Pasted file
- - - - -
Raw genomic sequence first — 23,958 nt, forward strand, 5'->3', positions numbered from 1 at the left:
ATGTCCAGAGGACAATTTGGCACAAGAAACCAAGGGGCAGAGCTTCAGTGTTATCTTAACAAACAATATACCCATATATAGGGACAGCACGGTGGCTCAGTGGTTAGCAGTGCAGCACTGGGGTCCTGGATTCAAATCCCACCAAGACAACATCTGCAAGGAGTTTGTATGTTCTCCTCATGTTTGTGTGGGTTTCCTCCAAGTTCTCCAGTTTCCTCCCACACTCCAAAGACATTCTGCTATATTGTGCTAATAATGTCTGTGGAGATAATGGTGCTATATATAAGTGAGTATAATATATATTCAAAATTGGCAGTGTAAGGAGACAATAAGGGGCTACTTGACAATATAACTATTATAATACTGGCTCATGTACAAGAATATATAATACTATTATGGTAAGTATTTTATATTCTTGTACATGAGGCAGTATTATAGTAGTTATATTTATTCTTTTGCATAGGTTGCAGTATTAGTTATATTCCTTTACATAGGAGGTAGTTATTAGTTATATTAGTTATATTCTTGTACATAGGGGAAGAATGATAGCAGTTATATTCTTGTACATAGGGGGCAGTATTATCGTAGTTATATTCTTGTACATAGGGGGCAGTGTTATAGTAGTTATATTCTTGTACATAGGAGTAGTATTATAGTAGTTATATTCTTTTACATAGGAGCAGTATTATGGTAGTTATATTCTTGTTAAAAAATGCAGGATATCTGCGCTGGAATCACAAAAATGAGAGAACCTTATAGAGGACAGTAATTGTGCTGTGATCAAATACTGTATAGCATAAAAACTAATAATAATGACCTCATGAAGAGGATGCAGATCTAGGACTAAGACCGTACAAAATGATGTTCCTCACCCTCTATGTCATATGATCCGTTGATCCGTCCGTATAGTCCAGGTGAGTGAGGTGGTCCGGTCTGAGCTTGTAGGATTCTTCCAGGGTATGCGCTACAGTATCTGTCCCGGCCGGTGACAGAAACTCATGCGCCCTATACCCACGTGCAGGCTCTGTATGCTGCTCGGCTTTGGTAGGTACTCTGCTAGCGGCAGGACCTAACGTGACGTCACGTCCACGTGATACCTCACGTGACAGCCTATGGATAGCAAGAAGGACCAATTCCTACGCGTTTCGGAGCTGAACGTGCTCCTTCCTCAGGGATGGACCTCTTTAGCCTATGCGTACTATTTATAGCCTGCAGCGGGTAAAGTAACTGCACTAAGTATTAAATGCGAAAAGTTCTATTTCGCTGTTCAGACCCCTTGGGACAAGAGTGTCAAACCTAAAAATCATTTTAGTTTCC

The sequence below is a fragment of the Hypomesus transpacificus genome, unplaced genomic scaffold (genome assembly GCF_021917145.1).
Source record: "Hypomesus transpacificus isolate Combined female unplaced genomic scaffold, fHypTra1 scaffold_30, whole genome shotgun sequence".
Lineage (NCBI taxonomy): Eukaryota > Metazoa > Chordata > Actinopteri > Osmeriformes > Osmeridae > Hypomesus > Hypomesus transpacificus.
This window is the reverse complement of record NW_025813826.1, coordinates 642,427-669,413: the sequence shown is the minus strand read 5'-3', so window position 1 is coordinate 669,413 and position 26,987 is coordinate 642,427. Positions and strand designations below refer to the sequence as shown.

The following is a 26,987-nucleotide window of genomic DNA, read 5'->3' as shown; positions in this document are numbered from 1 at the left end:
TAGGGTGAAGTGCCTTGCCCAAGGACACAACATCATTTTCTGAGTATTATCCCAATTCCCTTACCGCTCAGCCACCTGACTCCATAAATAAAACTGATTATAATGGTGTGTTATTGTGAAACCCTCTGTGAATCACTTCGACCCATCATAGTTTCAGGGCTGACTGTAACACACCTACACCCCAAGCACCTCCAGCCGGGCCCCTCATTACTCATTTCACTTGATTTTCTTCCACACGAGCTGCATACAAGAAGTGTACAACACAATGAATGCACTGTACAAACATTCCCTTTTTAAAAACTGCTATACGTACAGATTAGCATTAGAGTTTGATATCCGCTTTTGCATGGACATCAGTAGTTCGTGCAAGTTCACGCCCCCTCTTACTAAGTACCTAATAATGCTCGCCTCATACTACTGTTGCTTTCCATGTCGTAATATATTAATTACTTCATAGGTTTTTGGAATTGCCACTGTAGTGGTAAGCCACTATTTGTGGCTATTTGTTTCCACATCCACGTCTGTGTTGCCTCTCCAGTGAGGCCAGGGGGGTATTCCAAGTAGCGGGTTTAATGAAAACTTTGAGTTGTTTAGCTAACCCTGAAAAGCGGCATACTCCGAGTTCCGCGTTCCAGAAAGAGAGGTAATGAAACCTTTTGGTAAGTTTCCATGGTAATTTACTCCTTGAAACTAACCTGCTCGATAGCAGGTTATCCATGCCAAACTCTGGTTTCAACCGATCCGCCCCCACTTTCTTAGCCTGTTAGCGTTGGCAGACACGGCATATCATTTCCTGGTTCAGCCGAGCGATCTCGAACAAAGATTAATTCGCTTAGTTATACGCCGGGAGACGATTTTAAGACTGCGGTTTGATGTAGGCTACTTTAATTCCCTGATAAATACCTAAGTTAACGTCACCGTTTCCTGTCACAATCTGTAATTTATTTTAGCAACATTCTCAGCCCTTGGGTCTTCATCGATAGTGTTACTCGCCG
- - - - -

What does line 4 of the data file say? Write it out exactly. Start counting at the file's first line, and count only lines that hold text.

Source record: "Hypomesus transpacificus isolate Combined female unplaced genomic scaffold, fHypTra1 scaffold_30, whole genome shotgun sequence".